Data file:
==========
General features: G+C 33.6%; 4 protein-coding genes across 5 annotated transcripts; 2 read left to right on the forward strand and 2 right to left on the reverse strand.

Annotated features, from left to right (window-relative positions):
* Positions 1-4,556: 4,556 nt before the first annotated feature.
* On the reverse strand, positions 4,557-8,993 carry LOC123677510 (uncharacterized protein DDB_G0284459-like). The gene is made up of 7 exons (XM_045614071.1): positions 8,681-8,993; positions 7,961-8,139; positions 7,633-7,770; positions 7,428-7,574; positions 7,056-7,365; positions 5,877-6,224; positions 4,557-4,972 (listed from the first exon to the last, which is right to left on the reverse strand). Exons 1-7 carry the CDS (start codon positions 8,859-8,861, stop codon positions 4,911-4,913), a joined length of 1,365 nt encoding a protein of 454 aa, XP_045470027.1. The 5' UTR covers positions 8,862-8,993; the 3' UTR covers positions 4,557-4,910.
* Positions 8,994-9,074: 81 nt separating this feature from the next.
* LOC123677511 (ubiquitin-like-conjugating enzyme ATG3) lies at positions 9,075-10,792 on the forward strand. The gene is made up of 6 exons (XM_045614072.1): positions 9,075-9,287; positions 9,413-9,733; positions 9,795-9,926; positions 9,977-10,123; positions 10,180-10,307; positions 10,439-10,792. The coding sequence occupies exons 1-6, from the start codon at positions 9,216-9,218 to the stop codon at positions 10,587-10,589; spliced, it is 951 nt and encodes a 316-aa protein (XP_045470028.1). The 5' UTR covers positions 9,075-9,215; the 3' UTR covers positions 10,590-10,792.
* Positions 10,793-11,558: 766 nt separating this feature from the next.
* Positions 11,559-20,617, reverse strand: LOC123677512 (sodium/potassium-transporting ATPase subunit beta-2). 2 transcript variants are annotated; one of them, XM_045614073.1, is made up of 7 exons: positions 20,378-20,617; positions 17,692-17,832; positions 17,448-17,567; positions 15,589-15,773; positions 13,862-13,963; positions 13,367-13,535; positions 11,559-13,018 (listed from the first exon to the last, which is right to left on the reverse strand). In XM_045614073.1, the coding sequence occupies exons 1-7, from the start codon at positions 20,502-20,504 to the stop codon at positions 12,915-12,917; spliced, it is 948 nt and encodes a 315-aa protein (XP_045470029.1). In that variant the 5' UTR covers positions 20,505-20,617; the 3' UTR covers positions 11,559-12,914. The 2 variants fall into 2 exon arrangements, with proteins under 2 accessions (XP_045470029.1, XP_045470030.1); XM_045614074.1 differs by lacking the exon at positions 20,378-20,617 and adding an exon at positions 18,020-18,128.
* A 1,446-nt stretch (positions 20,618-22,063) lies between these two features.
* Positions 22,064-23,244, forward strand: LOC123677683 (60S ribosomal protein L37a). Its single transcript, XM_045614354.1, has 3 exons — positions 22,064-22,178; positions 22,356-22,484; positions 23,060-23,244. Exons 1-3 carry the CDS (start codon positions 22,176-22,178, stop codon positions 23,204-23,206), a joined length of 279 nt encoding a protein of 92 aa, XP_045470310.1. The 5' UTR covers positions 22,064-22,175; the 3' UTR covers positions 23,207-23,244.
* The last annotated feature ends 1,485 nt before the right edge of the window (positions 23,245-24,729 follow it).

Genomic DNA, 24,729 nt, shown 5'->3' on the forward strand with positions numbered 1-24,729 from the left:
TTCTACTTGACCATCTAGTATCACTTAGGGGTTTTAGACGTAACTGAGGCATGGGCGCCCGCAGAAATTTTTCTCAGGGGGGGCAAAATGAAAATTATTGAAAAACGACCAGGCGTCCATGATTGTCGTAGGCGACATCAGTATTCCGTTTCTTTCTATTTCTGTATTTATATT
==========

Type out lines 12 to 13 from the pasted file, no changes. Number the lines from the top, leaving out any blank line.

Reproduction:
Genomic DNA, 24,729 nt, shown 5'->3' on the forward strand with positions numbered 1-24,729 from the left:
TTCTACTTGACCATCTAGTATCACTTAGGGGTTTTAGACGTAACTGAGGCATGGGCGCCCGCAGAAATTTTTCTCAGGGGGGGCAAAATGAAAATTATTGAAAAACGACCAGGCGTCCATGATTGTCGTAGGCGACATCAGTATTCCGTTTCTTTCTATTTCTGTATTTATATT